At one point Comstock and Rosemary are on the verge of having sex for the first time, but she recoils because he won’t use contraception. “Money again, you see!” he rants at her. “You say you ‘can’t’ have a baby. … You mean you daren’t; because you’d lose your job and I’ve got no money and all of us would starve.”

In a scene like this, and there are quite a few, Comstock shows himself to be both a bully and a cad, lording his vows of poverty over other people who have not accepted his terms. Although he does acquit himself later on by marrying Rosemary who is bearing his child, it’s not so much an honorable act as a big step toward his embourgeoisement, a fatalistic re-entry into the halls of “respectability.”

In fact, Comstock never was a true proletarian, for he always had an ace in the hole: In Aspidistra’s inconclusive ending, when he rejoins the advertising firm he earlier so despised, is Comstock any the wiser? Does he see any new truth in the world that will sustain him in the years ahead? Or is this finally just a terrifying coming of age story, a would-be writer’s long night of the soul until he emerges into Everyman’s daylight?

The simple revulsion against money is insufficient as protest. One can’t be a monk in the world, or sink to the bottom of society just as a personal statement. If fascism is to be resisted, much less capitalism—the novel appeared on the eve of the outbreak of the Spanish Civil War, when Hitler had already been in power for three years—a deeper, less individualistic analysis is needed. Comstock’s heroic embrace of penury looks like just another dead-end form of escapism.

Comstock’s mistake—and at this stage of Orwell’s progress, perhaps it was his as well—was to identify “money” as the great devil, the bogeyman, the enemy, rather than “capital,” that is, the class relationships under capitalism that make the accumulation of money, and the lack of it, so problematic. We see this mistake replicating over and over again—populist rabble-rousers sounding off against Big Money, the Big Banks, Wall Street and “the Swamp,” and sometimes hinting at sinister international Cabals of Capital, and ordinary working people sucking it up like mother’s milk, unaware that in that dreaded, feared word “socialism” they may find some lasting answers.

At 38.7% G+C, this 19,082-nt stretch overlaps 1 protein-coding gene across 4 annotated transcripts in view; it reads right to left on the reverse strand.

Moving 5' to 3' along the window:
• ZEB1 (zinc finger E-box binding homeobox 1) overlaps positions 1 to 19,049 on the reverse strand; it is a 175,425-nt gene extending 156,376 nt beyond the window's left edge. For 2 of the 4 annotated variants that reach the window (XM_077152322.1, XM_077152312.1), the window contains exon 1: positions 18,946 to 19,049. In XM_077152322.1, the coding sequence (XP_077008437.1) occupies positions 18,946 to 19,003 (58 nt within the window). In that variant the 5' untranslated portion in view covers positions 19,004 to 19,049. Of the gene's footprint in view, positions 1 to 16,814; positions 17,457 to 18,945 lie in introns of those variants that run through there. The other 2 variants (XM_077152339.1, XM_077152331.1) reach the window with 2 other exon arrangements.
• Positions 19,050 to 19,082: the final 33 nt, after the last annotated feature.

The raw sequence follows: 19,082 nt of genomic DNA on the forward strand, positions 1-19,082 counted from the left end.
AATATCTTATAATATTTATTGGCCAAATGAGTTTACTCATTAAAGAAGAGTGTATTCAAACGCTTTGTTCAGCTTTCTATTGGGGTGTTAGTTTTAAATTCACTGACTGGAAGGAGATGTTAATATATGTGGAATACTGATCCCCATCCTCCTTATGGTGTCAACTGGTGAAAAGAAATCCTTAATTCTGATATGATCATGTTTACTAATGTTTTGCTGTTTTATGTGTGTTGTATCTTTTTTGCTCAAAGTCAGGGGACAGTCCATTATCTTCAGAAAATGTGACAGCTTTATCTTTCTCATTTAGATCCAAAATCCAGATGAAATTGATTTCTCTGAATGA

Perhaps it is for this reason that, writing to the anarchist thinker George Woodcock in 1946, Orwell remarked that Aspidistra was one of the two or three books of which he was ashamed. Incidentally, a 1997 film adaptation of the novel was known in the U.S. as A Merry War.

Aspidistra continues the investigations Orwell already explored in his nonfiction work Down and Out in Paris and London, published in 1933, three years earlier, and prefigures The Road to Wigan Pier the year after Aspidistra. The great Homage to Catalonia, his account of the conflict in Spain, the fascist war which he intimated was coming in Aspidistra, dates from only two years later, 1938. In this, thanks to the experience of the Spanish radicals, he shows the fate of the common man as a collective project, not the individual’s search for perfection. One could say that with Homage Orwell achieved his maturity as a political writer, although it was his two post-war books, Animal Farm and 1984, that brought him real everlasting renown.

There are a few missing pieces in the novel. One of Comstock’s poems has been accepted by a San Francisco magazine, and he is paid rather handsomely for it—which triggers his final and most degrading act of self-abnegation. The magazine further asked to see more of his work, which he never follows through on. His self-important blowhard identity of being a writer held back only by money issues shatters against the actual reality that he had the talent but simply lacked the discipline and perseverance for a writer’s life. In that sense, the novelist sets Comstock up as his own anti-hero, for no one could accuse Orwell for being unproductive—inconsistent, perhaps yes, but nevertheless a hard worker to the end.